Please use this identifier to cite or link to this item: http://hdl.handle.net/2440/37599
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dc.contributor.authorO'Brien, G.en
dc.contributor.authorOpie, J.en
dc.date.issued2002en
dc.identifier.citationBehavioral and Brain Sciences, 2002; 25(6):694-695en
dc.identifier.issn0140-525Xen
dc.identifier.issn1469-1825en
dc.identifier.urihttp://hdl.handle.net/2440/37599-
dc.description.abstractCarruthers presents evidence concerning the cross-modular integration of information in human subjects which appears to support the “cognitive conception of language.” According to this conception, language is not just a means of communication, but also a representational medium of thought. However, Carruthers overlooks the possibility that language, in both its communicative and cognitive roles, is a nonrepresentational system of conventional signals – that words are not a medium we think in, but a tool we think with. The evidence he cites is equivocal when it comes to choosing between the cognitive conception and this radical communicative conception of language.en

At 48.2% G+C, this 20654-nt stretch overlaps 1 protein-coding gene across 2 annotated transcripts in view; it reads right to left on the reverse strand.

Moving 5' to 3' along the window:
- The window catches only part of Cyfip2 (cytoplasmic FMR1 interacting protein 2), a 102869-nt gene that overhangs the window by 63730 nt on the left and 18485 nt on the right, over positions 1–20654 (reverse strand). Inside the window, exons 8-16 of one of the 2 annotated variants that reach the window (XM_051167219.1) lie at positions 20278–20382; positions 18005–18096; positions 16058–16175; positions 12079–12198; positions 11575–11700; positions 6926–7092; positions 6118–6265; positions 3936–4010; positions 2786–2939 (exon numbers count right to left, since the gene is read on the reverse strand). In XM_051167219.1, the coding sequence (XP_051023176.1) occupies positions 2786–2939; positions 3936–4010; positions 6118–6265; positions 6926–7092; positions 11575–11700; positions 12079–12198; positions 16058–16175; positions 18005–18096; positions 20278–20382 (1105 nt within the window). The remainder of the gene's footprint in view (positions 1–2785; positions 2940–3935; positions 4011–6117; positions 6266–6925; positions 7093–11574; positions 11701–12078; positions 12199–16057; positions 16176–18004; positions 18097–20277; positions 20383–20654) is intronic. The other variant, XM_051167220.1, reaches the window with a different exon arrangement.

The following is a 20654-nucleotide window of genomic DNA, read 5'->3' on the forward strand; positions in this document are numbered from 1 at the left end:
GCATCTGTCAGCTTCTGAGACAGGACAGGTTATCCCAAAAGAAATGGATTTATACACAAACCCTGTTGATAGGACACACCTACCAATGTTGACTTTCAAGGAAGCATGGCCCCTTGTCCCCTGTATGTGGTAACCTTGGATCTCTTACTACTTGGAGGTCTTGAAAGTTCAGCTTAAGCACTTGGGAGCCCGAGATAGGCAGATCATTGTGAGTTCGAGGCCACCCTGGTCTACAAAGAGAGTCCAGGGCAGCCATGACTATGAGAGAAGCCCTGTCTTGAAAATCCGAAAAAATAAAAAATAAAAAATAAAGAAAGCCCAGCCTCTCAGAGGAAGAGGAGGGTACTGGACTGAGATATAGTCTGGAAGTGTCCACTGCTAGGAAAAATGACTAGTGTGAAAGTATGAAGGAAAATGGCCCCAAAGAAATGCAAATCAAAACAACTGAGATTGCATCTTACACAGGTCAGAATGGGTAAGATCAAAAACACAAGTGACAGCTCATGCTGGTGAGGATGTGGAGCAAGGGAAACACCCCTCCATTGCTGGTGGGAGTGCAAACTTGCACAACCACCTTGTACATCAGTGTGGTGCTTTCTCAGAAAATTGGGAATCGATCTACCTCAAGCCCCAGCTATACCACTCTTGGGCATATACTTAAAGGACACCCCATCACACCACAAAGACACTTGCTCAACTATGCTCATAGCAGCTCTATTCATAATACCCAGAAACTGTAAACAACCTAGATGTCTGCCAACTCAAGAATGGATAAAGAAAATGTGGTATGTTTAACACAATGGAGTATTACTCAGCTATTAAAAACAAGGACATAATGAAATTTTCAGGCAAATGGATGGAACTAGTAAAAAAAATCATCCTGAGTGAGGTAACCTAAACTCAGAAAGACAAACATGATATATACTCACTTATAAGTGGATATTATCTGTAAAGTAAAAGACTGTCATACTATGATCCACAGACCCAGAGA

dc.description.statementofresponsibilityGerard O'Brien and Jon Opieen
dc.language.isoenen
dc.publisherCambridge Univ Pressen
dc.rightsCopyright © 2002 Cambridge University Pressen
dc.titleInternalizing communicationen
dc.typeJournal articleen
dc.provenancePublished online by Cambridge University Press 11 Aug 2003en
dc.identifier.rmid0020022709en
dc.identifier.doi10.1017/S0140525X02440125en
dc.identifier.pubid59204-
pubs.library.collectionPhilosophy publicationsen
pubs.verification-statusVerifieden
pubs.publication-statusPublisheden
dc.identifier.orcidOpie, J. [0000-0001-6593-4750]en
Appears in Collections:Philosophy publications

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